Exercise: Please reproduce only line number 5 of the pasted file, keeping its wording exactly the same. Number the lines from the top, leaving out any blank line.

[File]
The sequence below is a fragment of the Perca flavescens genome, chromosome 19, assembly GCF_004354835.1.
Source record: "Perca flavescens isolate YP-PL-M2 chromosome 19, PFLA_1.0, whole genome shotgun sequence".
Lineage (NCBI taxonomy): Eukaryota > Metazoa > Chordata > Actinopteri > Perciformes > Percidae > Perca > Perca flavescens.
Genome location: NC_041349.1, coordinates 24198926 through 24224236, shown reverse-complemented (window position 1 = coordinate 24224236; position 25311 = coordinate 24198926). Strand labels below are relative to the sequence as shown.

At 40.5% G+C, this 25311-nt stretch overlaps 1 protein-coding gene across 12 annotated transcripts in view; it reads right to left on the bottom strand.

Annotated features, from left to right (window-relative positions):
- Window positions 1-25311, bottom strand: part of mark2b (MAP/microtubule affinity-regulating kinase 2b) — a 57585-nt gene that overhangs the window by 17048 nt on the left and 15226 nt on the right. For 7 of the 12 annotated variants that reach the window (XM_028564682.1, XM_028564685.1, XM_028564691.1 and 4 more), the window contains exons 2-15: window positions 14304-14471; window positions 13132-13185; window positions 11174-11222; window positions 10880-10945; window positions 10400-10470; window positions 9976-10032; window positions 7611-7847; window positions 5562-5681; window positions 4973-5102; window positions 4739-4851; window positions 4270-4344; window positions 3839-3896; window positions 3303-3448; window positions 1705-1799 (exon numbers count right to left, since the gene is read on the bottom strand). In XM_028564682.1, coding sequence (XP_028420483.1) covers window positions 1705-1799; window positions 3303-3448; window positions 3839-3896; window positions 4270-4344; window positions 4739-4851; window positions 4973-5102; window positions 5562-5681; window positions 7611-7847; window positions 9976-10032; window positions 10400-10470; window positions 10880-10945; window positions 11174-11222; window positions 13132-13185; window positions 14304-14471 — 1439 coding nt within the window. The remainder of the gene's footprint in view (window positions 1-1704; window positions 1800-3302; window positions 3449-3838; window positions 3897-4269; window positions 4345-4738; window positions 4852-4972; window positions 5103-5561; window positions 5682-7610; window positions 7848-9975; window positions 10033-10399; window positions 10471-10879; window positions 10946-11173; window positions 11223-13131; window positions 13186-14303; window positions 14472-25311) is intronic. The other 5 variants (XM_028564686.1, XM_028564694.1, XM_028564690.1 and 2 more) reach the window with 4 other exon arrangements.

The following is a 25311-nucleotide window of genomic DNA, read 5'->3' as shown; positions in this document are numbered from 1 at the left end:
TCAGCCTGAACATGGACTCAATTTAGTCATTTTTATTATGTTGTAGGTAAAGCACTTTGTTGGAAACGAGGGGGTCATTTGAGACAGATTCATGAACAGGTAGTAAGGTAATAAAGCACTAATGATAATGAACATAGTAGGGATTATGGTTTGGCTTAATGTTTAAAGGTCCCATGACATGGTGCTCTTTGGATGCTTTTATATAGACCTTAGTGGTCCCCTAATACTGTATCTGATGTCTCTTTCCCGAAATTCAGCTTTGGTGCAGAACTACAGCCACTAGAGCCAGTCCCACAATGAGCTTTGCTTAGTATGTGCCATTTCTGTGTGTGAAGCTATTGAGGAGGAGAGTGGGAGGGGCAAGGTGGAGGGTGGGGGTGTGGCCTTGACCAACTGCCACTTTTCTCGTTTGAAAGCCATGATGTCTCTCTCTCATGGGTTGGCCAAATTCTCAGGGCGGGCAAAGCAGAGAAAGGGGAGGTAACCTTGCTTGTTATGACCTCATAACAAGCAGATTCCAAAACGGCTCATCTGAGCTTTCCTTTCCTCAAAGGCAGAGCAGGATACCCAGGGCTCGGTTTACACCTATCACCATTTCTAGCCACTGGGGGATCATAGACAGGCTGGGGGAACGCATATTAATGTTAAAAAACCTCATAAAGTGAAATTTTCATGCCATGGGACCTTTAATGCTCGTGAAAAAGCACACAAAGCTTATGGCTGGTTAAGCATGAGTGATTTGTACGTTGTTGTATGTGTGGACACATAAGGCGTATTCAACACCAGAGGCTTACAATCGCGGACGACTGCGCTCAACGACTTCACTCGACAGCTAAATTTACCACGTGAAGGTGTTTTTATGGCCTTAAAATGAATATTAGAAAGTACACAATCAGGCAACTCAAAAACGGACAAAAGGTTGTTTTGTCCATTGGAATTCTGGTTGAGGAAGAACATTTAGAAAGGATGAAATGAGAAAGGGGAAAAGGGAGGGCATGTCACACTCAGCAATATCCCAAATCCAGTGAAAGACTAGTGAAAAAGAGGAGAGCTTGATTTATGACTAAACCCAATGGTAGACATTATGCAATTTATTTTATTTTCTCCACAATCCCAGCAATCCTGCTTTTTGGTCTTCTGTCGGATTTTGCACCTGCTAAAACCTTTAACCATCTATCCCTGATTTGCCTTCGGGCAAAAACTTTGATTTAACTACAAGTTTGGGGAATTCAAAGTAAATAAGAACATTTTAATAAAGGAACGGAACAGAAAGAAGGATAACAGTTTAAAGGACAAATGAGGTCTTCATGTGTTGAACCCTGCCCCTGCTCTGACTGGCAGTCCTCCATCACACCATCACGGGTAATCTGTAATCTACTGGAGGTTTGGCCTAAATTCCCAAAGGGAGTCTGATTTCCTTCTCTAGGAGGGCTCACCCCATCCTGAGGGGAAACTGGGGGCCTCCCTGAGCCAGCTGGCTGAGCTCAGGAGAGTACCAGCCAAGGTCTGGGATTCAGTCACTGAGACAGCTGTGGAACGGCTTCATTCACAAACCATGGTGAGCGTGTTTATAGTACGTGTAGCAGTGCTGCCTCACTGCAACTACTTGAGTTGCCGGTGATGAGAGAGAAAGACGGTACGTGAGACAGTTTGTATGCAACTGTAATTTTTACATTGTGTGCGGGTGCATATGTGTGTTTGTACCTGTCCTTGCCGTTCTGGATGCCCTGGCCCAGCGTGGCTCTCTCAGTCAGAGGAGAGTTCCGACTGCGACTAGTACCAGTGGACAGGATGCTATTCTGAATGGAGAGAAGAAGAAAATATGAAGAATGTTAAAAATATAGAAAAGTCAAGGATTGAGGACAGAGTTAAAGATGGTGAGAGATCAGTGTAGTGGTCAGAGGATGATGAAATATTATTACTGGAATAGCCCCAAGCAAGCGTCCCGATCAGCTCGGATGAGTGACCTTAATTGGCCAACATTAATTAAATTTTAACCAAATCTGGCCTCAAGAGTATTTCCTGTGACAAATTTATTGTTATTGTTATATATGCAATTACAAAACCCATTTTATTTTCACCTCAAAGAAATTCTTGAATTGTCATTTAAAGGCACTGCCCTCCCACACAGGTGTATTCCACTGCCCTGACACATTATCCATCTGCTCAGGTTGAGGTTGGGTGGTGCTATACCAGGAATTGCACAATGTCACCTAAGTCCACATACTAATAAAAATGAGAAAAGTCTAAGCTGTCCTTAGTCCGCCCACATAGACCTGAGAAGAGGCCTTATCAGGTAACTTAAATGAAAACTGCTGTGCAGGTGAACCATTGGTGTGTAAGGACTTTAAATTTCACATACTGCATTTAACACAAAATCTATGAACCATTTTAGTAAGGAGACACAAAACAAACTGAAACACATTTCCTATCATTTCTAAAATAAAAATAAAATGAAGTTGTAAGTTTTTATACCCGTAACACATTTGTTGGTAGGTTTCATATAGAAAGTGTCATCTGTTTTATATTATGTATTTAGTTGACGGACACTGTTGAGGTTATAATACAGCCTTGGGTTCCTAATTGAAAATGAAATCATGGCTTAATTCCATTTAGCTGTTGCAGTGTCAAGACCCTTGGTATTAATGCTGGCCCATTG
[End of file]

At 40.5% G+C, this 25311-nt stretch overlaps 1 protein-coding gene across 12 annotated transcripts in view; it reads right to left on the bottom strand.